26 September 2011

How do you define a christian? Part 2: Creeds & Confessions

Link to part 1.

One of the major developments in the history of christianity was the development of the various creeds. Probably the most famous of these in the Nicene Creed, which came out of the first council of Nicaea in A.D. 325. There are various other creeds such the Apostles’ Creed, the Athanasean Creed, the Belgic Confession and the Westminster Confession. These have been used over the years as a statement of faith to affirm what various christians believe. i.e. a christian might be defined as someone who agrees with one or more of these statements of faith. However, I have some reservations about them:

Firstly, they are often taken as foundational, when in fact they are really conclusions. I recently had someone “throw” the Nicene creed at me during a discussion as their way of stating what I believed. I found it quite ironic as the discussion had been started by an atheist who was tired of being told what he believed, and I pointed out that christians were also often “told” what they believed. I think the irony was, unfortunately, lost on my accuser. However, it showed the perception that such creeds have outside of christianity, as being the basis on which on all else rests. As I shall demonstrate later in this post, there are some conclusions in them that I have not yet reached.

If you were to define a christian as someone who believes one or more of the creeds, then what about someone like me who has some reservations about a few points? It strikes me as a little too dogmatic.

Second, there is a dilemma over how long or short they should be. Generally, the shorter they are, the more inclusive they are, and the level of inclusiveness will decrease the more detail is included. I will deal with inclusion/exclusion in a little more detail in the next part. For now, I am not convinced that when Paul wrote to the Corinthians that:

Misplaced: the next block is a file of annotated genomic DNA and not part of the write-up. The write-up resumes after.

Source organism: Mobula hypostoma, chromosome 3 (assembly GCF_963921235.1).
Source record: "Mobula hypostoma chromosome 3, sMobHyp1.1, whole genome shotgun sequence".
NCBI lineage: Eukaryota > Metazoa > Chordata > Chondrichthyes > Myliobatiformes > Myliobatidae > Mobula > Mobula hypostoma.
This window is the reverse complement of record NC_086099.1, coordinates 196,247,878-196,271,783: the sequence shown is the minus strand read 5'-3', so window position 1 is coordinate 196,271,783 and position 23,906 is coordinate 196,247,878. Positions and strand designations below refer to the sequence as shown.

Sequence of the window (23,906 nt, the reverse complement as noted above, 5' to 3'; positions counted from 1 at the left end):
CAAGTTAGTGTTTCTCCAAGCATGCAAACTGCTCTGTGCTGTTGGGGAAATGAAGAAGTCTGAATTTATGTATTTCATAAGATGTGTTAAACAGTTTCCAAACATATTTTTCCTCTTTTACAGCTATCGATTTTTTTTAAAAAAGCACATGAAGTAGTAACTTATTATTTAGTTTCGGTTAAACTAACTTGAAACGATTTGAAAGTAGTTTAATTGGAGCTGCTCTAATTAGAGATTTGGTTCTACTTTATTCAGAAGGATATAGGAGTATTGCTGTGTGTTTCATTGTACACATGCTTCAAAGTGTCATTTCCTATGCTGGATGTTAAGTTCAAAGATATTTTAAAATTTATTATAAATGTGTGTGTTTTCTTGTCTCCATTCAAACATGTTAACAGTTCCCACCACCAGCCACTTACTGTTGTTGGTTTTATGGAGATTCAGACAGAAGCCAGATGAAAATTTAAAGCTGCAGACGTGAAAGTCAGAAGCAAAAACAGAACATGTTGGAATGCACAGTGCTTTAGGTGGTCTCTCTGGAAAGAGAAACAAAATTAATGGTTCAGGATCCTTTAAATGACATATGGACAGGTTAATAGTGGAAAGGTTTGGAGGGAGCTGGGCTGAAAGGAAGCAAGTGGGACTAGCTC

“Now I plead with you, brethren, by the name of our Lord Jesus Christ, that you all speak the same thing, and that there be no divisions among you, but that you be perfectly joined together in the same mind and in the same judgment.”(1 Cor 1:10, NKJV)
that he had in mind a kind of “Stepford church” where everyone absolutely thought the same thing. After all, the same letter has chapter 12 in it (I won’t copy it all here) where he talks about us all being different, yet united in Christ. So it seems to me more reasonable to suppose that in chapter 1, what he had in mind was that all should agree on “the basics.” Of course, here is where we hit the nub of the problem – how do agree a) what the topics that should be foundational are and, b) what the content of those statements should be.

I have had many disagreements over the years with people over what issues are foundational. Admittedly, most of those have been with creationists who argue along the lines that if you don’t believe the literalist interpretation of the early chapters of Genesis, then how can you claim to believe any of the bible.